Canada needs its companies to grow. For all the boasting about our flashy national success stories, for all the hype bestowed on hip new startups, for all the political lip service given to stable mom-and-pops, the real drivers of our economy are the legions of often unassuming businesses working to gain more clients, to penetrate new markets, and to sell better mousetraps. These growing ventures are the unsung heroes of Canadian business. They create jobs during an era of downsizing; they secure international sales as national trade deficits grow; they bring cutting-edge technology to market as wonks and politicians fret about Canada’s “innovation gap.” These firms don’t often make the news, but you’d notice if they weren’t around.
Which is precisely why we’re celebrating them with this, the 26th annual ranking of Canada’s fastest-growing companies. The PROFIT 500 evaluates businesses in all sectors on five-year revenue growth, meaning that each company on the list has a) proven itself viable, b) found a stable and scalable group of customers and c) sustained growth for longer than many companies even exist. And in almost every case, they have a strategy to keep the momentum going. That’s why this ranking is not just another fascinating list, but an important one: it’s where you’ll find the next BlackBerry, GardaWorld and WestJet (all PROFIT 500 alumni).
Consider this: the average PROFIT 500 company increased its revenue by 536% from 2008 through 2013; that’s 59 times the rate of inflation over that time. During the same period, the firms on the ranking (which collectively employ nearly 84,000 people) created the equivalent of 33,972 new full-time jobs—and that’s not including the 18,000-plus jobs added as a result of acquisitions. Last year alone, they contributed $18.5 billion to the national economy, and they got more than a third of it—nearly $7 billion—from foreign buyers.
Each company on this year’s ranking has an inspiring story of growth. Take the spectacular performance of the No. 1 company, FourQuest Energy Inc., an oilsands services provider that increased its sales 7,308% from 2008 through 2013. Right from day one, the strategy of FourQuest’s founders was to structure the business to become a big player (and fast), which it accomplished by taking bold approaches to hiring, sales, exporting and financing. Its success is in no way a fluke. (You can read the full story here). Or take the No. 2 firm, Life Science Nutritionals Inc., which achieved 5,525% growth by identifying a lucrative opportunity to sell a consumer staple (vitamins) in a new way (gummy-based chews). Or the No. 3 company, Loyalist Group Ltd., which sprouted from a modest single language school into an international empire by going public (via a reverse takeover), acquiring competitors and recognizing that education is a beautifully recession-friendly vertical. Click here for the full list of companies, and check out plenty of related content at PROFIT500.com. For now, here’s what we learned from these entrepreneurial overachievers:
They go where the growth is
Business-to-business operations may not sound as glamorous as consumer-focused companies, but the PROFIT 500 shows why the B2B market is worth pursuing. More than 80% of the firms on the list sell primarily to other companies, from HR consultancies and advertising agencies to machinery suppliers and general contractors. (And if you had any doubts about the move to a digital economy, note that IT providers and software developers comprise nearly a quarter of the firms in this year’s ranking.) Why are B2B businesses so prevalent? It’s hard to know the exact reason, but it’s probably safe to assume that living so close to the home of the world’s most developed and aggressive consumer brands makes it difficult for Canadian competitors to scale up. Those PROFIT 500 companies that have won consumer adulation have, by and large, done so by focusing on niches, such as auctioneering services (North Toronto Auction, No. 397), robot parts (RobotShop Distribution Inc., No. 186), native footwear (Manitobah Mukluks, No. 201) and extramarital dating (AshleyMadison.com, run by Avid Life Media Inc., No. 185).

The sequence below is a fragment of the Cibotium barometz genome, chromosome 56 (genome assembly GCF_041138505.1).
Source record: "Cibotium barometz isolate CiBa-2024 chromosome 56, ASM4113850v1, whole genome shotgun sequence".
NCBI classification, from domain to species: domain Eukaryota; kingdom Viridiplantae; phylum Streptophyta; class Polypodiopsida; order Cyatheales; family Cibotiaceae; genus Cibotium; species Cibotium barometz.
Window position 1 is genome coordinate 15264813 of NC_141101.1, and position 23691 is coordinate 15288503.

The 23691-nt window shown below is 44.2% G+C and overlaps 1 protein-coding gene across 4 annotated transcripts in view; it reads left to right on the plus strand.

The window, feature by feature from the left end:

They’re always looking (and leaping)
The leaders running these firms aren’t afraid to take some calculated risks: some remortgaged their homes to fund their growth, some staffed up to vie for contracts that were by no means guaranteed, while others opted against collecting a salary. The optimism of (relative) youth may have something to do with this; the average PROFIT 500 CEO is 45, and there are 13 executives on the list who haven’t yet celebrated their 30th birthdays. But the willingness to gamble may also stem from experience. Some 65% of the executives on the ranking are serial entrepreneurs. On average, people who started and left, sold or folded a company before their present one achieved sales growth nearly 150% higher than those who are new to entrepreneurship. Whatever the reason, it’s hard to find a single business on the ranking that doesn’t challenge the stereotype of the conservative Canadian company.
They never hear no
As Gordon McArthur, president of Tribe Medical Group Inc. (No. 248), puts it: “When somebody says ‘no, you can’t,’ be the one who just goes ahead and does it anyway.” It’s hard to think of a better motto for the smart, innovative, odds-defying companies on this year’s PROFIT 500.